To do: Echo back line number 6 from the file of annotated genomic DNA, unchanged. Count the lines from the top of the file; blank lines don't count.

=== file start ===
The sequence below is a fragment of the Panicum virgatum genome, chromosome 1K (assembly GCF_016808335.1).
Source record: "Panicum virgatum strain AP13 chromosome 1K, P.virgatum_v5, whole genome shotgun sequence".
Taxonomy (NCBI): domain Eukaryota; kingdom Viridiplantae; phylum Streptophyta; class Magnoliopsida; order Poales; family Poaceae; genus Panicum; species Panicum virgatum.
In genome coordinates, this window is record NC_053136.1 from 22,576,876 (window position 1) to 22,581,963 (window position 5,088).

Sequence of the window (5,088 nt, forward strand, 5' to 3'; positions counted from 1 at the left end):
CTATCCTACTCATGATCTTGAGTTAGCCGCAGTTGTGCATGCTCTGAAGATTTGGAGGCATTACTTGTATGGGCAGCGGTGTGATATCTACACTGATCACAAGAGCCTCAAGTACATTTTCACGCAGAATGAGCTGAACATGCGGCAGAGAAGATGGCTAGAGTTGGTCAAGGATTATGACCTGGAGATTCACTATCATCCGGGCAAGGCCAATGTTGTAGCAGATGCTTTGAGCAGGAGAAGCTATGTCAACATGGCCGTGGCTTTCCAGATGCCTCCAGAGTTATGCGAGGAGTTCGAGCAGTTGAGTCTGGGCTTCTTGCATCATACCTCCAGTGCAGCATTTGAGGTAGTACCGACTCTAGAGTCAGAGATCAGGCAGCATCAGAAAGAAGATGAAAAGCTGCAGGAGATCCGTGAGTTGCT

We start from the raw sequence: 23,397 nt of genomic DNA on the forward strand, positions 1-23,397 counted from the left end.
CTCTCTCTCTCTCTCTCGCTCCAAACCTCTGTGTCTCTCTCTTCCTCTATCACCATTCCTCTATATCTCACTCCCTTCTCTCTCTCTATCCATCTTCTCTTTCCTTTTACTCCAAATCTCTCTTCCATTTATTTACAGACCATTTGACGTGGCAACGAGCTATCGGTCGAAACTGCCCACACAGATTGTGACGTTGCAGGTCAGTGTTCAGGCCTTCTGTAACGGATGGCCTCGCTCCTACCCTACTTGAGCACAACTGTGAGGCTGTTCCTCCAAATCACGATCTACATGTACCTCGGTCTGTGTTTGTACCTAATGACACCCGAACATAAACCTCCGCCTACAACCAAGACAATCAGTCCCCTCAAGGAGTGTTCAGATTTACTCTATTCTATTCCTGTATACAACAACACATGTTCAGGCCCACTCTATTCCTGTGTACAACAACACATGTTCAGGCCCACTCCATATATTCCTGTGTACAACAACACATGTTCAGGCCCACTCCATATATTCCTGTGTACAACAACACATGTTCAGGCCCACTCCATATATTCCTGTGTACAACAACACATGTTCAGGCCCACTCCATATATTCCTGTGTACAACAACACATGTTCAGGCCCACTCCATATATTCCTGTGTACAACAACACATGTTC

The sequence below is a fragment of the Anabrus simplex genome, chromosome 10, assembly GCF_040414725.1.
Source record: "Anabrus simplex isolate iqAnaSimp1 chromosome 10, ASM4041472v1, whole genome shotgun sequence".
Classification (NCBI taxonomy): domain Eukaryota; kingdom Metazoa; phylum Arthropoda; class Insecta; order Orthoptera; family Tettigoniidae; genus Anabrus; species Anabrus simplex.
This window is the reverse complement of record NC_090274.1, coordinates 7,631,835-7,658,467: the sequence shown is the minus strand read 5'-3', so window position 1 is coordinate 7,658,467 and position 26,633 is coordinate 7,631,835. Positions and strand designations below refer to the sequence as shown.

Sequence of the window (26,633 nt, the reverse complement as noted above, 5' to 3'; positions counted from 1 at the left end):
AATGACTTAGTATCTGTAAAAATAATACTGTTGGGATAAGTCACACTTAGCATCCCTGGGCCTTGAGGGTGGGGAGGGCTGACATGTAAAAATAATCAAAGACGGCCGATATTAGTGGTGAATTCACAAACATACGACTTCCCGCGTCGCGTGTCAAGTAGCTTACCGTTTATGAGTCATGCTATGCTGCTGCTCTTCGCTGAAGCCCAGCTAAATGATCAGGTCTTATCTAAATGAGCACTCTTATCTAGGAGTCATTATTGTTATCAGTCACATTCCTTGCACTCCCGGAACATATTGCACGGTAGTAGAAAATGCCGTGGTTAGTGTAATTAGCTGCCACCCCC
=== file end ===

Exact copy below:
CTATCCTACTCATGATCTTGAGTTAGCCGCAGTTGTGCATGCTCTGAAGATTTGGAGGCATTACTTGTATGGGCAGCGGTGTGATATCTACACTGATCACAAGAGCCTCAAGTACATTTTCACGCAGAATGAGCTGAACATGCGGCAGAGAAGATGGCTAGAGTTGGTCAAGGATTATGACCTGGAGATTCACTATCATCCGGGCAAGGCCAATGTTGTAGCAGATGCTTTGAGCAGGAGAAGCTATGTCAACATGGCCGTGGCTTTCCAGATGCCTCCAGAGTTATGCGAGGAGTTCGAGCAGTTGAGTCTGGGCTTCTTGCATCATACCTCCAGTGCAGCATTTGAGGTAGTACCGACTCTAGAGTCAGAGATCAGGCAGCATCAGAAAGAAGATGAAAAGCTGCAGGAGATCCGTGAGTTGCT